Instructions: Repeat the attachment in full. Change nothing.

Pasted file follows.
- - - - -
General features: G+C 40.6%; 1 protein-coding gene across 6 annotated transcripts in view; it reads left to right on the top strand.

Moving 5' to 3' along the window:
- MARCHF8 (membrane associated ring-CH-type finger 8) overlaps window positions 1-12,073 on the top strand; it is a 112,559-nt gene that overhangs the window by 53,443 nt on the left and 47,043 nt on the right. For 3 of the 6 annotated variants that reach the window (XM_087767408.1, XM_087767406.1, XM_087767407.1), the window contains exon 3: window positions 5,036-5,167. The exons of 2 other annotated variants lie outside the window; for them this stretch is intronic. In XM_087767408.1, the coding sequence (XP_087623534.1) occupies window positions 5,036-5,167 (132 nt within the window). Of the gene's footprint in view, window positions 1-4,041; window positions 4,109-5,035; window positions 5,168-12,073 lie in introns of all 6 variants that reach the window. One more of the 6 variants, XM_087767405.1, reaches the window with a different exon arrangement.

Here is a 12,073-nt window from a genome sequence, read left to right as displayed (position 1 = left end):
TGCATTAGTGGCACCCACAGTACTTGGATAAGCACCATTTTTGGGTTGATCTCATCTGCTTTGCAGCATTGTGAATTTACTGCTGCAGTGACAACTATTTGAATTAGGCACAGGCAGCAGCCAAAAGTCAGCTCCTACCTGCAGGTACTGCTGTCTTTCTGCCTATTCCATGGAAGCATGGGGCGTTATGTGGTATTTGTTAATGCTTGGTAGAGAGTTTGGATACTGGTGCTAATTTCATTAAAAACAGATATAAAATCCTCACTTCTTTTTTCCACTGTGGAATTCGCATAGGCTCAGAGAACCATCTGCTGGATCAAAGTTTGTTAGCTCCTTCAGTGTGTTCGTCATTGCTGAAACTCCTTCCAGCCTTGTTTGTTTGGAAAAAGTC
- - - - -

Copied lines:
General features: G+C 40.6%; 1 protein-coding gene across 6 annotated transcripts in view; it reads left to right on the top strand.

Moving 5' to 3' along the window:
- MARCHF8 (membrane associated ring-CH-type finger 8) overlaps window positions 1-12,073 on the top strand; it is a 112,559-nt gene that overhangs the window by 53,443 nt on the left and 47,043 nt on the right. For 3 of the 6 annotated variants that reach the window (XM_087767408.1, XM_087767406.1, XM_087767407.1), the window contains exon 3: window positions 5,036-5,167. The exons of 2 other annotated variants lie outside the window; for them this stretch is intronic. In XM_087767408.1, the coding sequence (XP_087623534.1) occupies window positions 5,036-5,167 (132 nt within the window). Of the gene's footprint in view, window positions 1-4,041; window positions 4,109-5,035; window positions 5,168-12,073 lie in introns of all 6 variants that reach the window. One more of the 6 variants, XM_087767405.1, reaches the window with a different exon arrangement.

Here is a 12,073-nt window from a genome sequence, read left to right as displayed (position 1 = left end):
TGCATTAGTGGCACCCACAGTACTTGGATAAGCACCATTTTTGGGTTGATCTCATCTGCTTTGCAGCATTGTGAATTTACTGCTGCAGTGACAACTATTTGAATTAGGCACAGGCAGCAGCCAAAAGTCAGCTCCTACCTGCAGGTACTGCTGTCTTTCTGCCTATTCCATGGAAGCATGGGGCGTTATGTGGTATTTGTTAATGCTTGGTAGAGAGTTTGGATACTGGTGCTAATTTCATTAAAAACAGATATAAAATCCTCACTTCTTTTTTCCACTGTGGAATTCGCATAGGCTCAGAGAACCATCTGCTGGATCAAAGTTTGTTAGCTCCTTCAGTGTGTTCGTCATTGCTGAAACTCCTTCCAGCCTTGTTTGTTTGGAAAAAGTC